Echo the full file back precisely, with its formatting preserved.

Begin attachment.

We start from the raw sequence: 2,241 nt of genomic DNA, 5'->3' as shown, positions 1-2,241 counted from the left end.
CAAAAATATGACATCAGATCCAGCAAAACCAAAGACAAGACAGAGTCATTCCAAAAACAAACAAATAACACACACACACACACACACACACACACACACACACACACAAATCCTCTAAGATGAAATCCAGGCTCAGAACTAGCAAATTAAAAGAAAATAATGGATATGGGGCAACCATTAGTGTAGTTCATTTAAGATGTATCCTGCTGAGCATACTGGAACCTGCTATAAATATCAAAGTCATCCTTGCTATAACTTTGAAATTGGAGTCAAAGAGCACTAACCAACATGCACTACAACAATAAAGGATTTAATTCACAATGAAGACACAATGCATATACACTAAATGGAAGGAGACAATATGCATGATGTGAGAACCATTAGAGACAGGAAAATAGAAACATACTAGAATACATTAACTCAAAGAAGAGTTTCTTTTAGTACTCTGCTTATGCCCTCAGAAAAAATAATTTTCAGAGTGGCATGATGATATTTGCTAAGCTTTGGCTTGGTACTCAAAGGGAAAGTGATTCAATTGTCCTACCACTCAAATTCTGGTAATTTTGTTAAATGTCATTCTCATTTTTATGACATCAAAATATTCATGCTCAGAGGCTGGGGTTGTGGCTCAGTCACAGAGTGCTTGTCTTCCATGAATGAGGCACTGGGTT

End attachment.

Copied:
We start from the raw sequence: 2,241 nt of genomic DNA, 5'->3' as shown, positions 1-2,241 counted from the left end.
CAAAAATATGACATCAGATCCAGCAAAACCAAAGACAAGACAGAGTCATTCCAAAAACAAACAAATAACACACACACACACACACACACACACACACACACACACACAAATCCTCTAAGATGAAATCCAGGCTCAGAACTAGCAAATTAAAAGAAAATAATGGATATGGGGCAACCATTAGTGTAGTTCATTTAAGATGTATCCTGCTGAGCATACTGGAACCTGCTATAAATATCAAAGTCATCCTTGCTATAACTTTGAAATTGGAGTCAAAGAGCACTAACCAACATGCACTACAACAATAAAGGATTTAATTCACAATGAAGACACAATGCATATACACTAAATGGAAGGAGACAATATGCATGATGTGAGAACCATTAGAGACAGGAAAATAGAAACATACTAGAATACATTAACTCAAAGAAGAGTTTCTTTTAGTACTCTGCTTATGCCCTCAGAAAAAATAATTTTCAGAGTGGCATGATGATATTTGCTAAGCTTTGGCTTGGTACTCAAAGGGAAAGTGATTCAATTGTCCTACCACTCAAATTCTGGTAATTTTGTTAAATGTCATTCTCATTTTTATGACATCAAAATATTCATGCTCAGAGGCTGGGGTTGTGGCTCAGTCACAGAGTGCTTGTCTTCCATGAATGAGGCACTGGGTT